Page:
NIH director and breakthrough neuroscientist round out Precision Neuroscience Conference keynote roster
The Precision Neuroscience Conference’s roster of internationally prominent keynote speakers now includes Josh Gordon, director of the National Institute of Mental Health (NIMH), and Read Montague, the Fralin Biomedical Research Institute’s VTC Vernon Mountcastle Research Professor.
Gordon and Montague will join two other highly regarded keynotes, Carol Mason, a member of the National Academy of Sciences who studies how visual circuits form, and Jan Hoeijmakers, a molecular geneticist who was among the first to discover how aging is accelerated when DNA repair systems fail.
“Dr. Gordon and Dr. Montague are true innovators who will bring a wealth of knowledge in emerging approaches and analytical tools to address mental illness and provide new insights into the normative physiology of the human brain, respectively, to the conference,” said Michael Friedlander, executive director of the Fralin Biomedical Research Institute at VTC, and Virginia Tech’s vice president for health sciences and technology. “We are fortunate to be able to have neuroscientists of this caliber speak at our conference in Roanoke this year and expect to learn a great deal from all of our presenters to advance the field of precision neuroscience in health and disease.”
Slated for the Hotel Roanoke & Conference Center from May 20 to May 22, the Precision Neuroscience Conference will feature talks by 30 accomplished scientists and physicians from across the world.
At NIMH, one of the institutes at the National Institutes of Health, Gordon oversees a $2 billion annual and an extensive research portfolio that aims to improve prevention, recovery methods, and treatments for individuals experiencing mental illness. Prior to joining NIMH, Gordon was an associate professor in the Department of Psychiatry at Columbia University, where he also served as director of neuroscience education. At Columbia, he studied how genetic mutations led to behavior changes in laboratory animal models while also maintaining a general psychiatric practice, caring for patients who suffered from the illnesses he studied in the laboratory. He also served as a mentor for psychiatry residents in his capacity as the associate director of the Columbia University New York State Psychiatric Institute Adult Psychiatry Residency Program.
During his own psychiatry residency and research fellowship at the University of California, San Francisco, he began his landmark studies on how synchronized brain activity influences behavior, psychiatric disorders, and spatial working memory. He defined how connections linking the hippocampus and prefrontal cortex continuously update task-related spatial information, allowing people to temporarily record information about their environment and spatial orientation. This fundamental work led Gordon and his team to develop a deep understanding of innate anxiety, and how specific inputs activate areas of the prefrontal cortex involved in behavior. From there, he defined – at a micro-circuit level – how dysfunction in a specific cell type, somatostatin positive interneurons, may contribute to the cognitive deficits associated with schizophrenia by disrupting long-range signaling synchronization between the hippocampus and prefrontal cortex.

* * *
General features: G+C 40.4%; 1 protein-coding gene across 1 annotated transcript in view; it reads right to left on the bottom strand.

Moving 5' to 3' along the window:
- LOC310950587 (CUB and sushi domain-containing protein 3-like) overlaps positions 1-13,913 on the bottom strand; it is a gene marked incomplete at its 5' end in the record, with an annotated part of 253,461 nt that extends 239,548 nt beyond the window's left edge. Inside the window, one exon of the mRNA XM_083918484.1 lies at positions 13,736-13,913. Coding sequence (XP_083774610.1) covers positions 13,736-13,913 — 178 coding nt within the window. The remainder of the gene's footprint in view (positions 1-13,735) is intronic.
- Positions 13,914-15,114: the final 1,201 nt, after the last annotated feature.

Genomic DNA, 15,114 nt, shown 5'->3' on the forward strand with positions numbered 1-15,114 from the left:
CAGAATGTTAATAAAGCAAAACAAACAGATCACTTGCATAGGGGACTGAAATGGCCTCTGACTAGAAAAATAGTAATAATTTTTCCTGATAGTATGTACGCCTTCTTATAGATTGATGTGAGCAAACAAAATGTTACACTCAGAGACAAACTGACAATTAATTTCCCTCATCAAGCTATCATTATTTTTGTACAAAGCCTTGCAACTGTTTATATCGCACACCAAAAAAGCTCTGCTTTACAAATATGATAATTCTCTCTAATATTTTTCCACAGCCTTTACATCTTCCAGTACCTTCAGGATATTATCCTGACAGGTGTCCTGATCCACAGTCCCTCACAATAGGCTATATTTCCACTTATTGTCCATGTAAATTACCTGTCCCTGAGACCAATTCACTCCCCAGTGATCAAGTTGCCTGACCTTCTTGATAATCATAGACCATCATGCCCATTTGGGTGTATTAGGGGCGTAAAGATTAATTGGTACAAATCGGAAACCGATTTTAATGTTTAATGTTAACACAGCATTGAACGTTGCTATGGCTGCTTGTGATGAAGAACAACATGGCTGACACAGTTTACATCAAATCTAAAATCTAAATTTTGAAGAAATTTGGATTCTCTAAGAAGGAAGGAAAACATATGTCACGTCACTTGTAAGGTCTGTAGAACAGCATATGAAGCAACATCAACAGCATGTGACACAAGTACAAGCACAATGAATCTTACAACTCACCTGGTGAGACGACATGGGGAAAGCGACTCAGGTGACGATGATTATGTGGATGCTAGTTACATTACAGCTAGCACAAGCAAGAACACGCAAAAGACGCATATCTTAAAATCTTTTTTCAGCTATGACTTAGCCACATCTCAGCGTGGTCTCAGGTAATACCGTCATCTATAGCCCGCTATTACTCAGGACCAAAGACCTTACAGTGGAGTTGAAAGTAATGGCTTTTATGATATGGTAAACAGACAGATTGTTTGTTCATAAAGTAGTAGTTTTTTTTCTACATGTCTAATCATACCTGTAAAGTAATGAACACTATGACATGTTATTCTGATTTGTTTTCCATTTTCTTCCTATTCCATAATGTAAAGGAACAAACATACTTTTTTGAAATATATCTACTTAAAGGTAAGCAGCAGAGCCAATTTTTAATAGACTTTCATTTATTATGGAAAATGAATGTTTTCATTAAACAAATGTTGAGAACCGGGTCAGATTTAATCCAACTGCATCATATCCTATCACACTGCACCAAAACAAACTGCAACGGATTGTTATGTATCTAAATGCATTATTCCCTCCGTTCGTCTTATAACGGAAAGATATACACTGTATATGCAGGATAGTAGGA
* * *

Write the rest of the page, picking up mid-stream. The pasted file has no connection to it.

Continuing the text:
Montague, director of the Fralin Biomedical Research Institute’s Center for Human Neuroscience Research, oversees the Human Neuroimaging Laboratory, the Computational Psychiatry Unit, and one of the first deployments of a new brain analysis technique called optically pumped magnetometry. Using a mobile, room-temperature, light-weight magnetoencephalography device, Montague and his team can study human brain activity during natural behaviors. Unlike other brain scanning methods, like functional magnetic resonance imaging (fMRI), this new technique allows research participants to move.
Montague is most recognized for his pioneering work in understanding how the brain computes differences between an anticipated reward value and the actual reward, a phenomenon known as the reward prediction error process. He has also developed new ways to measure the release of chemical neuromodulators in awake humans during neurosurgery procedures, and hyperscanning, a technique that simultaneously examines brain activity using fMRI in multiple people as they interact.
Formerly known as the Virginia-Nordic Precision Neuroscience Conference, the gathering was last hosted by the University of Oslo, Sunnaas Rehabilitation Hospital, and Oslo University Hospital in Oslo, Norway in 2018. This progressive partnership between Virginia and Nordic universities represents an international collaboration. Through the Precision Neuroscience Conference, Virginia Tech and its Nordic academic partners can together explore the promise, limitations, and innovations of precision neuroscience to advance the field.
Registration for the 2020 Precision Neuroscience Conference is available online, and the organizers are accepting poster abstract submissions until April 1, 2020. For more information about the conference, visit www.precisionneuroscience.org.